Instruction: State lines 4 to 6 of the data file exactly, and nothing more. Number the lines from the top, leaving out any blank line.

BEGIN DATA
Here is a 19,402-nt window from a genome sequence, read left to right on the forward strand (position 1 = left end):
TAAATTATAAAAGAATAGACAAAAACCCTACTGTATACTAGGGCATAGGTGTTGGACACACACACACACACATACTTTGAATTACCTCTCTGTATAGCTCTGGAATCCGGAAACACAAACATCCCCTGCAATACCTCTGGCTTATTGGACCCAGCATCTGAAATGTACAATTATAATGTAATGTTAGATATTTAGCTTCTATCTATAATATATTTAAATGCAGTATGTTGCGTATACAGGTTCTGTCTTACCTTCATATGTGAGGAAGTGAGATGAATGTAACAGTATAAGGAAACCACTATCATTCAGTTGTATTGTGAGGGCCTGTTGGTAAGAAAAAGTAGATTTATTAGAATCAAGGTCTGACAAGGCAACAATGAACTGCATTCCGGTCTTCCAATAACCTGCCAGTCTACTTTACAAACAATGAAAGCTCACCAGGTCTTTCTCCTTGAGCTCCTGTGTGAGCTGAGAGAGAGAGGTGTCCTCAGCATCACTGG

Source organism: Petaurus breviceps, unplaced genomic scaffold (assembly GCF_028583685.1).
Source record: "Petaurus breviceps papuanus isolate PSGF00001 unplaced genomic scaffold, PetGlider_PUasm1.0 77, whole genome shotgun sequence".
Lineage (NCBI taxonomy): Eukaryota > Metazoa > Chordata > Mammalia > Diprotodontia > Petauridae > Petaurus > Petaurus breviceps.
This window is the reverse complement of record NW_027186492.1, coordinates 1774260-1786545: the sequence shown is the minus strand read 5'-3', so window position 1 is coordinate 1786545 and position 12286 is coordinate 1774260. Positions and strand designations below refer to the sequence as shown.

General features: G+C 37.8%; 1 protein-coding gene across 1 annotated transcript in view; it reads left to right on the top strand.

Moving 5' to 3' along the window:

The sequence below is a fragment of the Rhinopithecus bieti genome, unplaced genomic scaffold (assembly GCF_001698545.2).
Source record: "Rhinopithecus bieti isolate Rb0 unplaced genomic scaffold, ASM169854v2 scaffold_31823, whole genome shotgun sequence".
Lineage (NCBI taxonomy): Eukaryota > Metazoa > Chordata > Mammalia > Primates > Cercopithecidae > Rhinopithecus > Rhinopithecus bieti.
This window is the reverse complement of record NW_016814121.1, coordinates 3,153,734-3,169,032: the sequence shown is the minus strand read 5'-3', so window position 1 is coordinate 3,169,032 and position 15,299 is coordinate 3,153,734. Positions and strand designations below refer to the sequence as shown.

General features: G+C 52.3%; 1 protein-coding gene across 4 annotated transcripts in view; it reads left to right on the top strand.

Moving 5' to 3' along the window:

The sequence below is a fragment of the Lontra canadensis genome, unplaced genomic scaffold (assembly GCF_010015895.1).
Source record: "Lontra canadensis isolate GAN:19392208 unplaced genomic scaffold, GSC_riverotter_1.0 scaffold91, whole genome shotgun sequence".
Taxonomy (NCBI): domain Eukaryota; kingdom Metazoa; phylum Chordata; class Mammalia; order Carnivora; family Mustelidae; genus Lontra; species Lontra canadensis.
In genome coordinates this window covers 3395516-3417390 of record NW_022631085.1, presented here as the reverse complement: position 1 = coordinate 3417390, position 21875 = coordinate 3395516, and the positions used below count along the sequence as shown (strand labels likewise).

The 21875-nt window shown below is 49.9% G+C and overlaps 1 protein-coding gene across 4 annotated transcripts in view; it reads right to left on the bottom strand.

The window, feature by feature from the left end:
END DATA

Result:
Source record: "Petaurus breviceps papuanus isolate PSGF00001 unplaced genomic scaffold, PetGlider_PUasm1.0 77, whole genome shotgun sequence".
Lineage (NCBI taxonomy): Eukaryota > Metazoa > Chordata > Mammalia > Diprotodontia > Petauridae > Petaurus > Petaurus breviceps.
This window is the reverse complement of record NW_027186492.1, coordinates 1774260-1786545: the sequence shown is the minus strand read 5'-3', so window position 1 is coordinate 1786545 and position 12286 is coordinate 1774260. Positions and strand designations below refer to the sequence as shown.